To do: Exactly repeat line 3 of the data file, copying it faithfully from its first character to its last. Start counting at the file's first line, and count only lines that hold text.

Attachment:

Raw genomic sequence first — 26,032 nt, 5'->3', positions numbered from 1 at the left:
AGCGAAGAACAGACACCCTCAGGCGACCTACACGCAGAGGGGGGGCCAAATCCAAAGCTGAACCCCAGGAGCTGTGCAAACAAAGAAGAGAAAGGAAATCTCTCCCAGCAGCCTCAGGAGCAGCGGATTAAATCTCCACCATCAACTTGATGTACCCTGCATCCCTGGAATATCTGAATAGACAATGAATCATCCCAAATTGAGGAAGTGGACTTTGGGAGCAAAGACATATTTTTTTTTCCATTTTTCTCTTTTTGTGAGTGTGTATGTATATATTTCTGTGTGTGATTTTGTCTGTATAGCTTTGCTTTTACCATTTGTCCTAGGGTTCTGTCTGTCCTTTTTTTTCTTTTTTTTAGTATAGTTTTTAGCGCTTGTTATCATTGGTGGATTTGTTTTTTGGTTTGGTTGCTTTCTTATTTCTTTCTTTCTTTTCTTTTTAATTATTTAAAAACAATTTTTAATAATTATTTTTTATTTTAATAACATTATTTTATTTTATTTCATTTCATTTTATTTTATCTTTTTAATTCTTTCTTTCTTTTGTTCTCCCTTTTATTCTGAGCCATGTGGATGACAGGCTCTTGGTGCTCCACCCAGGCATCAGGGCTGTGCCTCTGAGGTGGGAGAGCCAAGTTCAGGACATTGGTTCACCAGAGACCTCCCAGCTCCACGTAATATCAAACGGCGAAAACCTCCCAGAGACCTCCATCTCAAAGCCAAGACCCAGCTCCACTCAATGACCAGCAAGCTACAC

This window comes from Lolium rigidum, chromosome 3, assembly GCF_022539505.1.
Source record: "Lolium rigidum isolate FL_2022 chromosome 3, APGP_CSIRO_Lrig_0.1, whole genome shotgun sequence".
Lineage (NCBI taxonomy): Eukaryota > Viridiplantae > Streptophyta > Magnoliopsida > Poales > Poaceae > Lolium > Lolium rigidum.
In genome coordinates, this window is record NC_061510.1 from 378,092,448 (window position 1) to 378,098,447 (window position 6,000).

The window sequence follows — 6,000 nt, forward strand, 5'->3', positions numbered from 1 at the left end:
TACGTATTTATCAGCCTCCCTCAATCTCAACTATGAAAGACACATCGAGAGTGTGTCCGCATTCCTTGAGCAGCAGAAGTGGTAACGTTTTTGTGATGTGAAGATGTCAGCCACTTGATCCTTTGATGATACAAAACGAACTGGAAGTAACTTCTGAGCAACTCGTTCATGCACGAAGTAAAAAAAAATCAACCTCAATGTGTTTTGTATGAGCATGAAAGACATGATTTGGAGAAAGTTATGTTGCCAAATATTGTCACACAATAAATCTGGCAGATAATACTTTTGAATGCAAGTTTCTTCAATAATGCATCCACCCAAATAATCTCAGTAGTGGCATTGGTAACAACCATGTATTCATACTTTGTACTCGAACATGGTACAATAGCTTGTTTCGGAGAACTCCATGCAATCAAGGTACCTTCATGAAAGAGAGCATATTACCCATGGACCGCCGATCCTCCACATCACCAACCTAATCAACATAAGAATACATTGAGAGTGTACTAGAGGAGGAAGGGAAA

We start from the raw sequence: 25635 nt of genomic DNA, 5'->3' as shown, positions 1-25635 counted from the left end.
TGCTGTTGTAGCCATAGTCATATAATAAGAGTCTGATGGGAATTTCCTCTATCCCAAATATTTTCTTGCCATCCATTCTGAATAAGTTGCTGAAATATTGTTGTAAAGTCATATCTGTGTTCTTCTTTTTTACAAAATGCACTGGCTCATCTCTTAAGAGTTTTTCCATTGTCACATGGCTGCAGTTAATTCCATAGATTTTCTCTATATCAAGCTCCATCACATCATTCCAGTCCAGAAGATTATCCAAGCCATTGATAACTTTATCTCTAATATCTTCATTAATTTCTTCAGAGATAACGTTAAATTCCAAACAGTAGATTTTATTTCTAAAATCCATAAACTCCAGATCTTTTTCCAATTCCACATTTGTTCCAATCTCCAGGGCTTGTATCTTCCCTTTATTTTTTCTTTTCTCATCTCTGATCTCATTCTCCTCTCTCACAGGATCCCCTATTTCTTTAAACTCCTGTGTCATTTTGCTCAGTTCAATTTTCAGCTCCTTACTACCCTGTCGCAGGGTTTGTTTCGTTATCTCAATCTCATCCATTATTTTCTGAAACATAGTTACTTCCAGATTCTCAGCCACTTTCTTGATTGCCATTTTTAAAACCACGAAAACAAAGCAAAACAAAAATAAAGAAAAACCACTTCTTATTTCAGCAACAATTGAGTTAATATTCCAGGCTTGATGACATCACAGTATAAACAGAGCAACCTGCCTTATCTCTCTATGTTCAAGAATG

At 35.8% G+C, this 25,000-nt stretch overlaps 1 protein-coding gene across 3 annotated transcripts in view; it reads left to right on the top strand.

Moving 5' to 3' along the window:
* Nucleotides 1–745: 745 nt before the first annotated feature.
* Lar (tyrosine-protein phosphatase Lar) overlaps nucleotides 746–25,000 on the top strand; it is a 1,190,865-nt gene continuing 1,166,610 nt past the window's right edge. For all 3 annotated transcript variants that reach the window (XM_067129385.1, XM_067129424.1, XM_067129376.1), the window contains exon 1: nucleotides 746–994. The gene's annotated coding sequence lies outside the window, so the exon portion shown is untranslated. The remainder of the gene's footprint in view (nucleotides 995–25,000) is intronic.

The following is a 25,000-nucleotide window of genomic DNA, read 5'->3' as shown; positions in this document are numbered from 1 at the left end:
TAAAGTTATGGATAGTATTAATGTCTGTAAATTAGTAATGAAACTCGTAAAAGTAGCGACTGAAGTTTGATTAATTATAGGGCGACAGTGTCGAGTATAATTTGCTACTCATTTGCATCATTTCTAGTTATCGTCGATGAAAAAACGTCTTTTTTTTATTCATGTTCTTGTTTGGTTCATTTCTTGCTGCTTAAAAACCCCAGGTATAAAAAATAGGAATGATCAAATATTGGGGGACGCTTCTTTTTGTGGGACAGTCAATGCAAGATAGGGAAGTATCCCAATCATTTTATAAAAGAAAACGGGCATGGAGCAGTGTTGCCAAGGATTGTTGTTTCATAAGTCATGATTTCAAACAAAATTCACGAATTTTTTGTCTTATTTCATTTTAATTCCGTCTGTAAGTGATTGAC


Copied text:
This window comes from Lolium rigidum, chromosome 3, assembly GCF_022539505.1.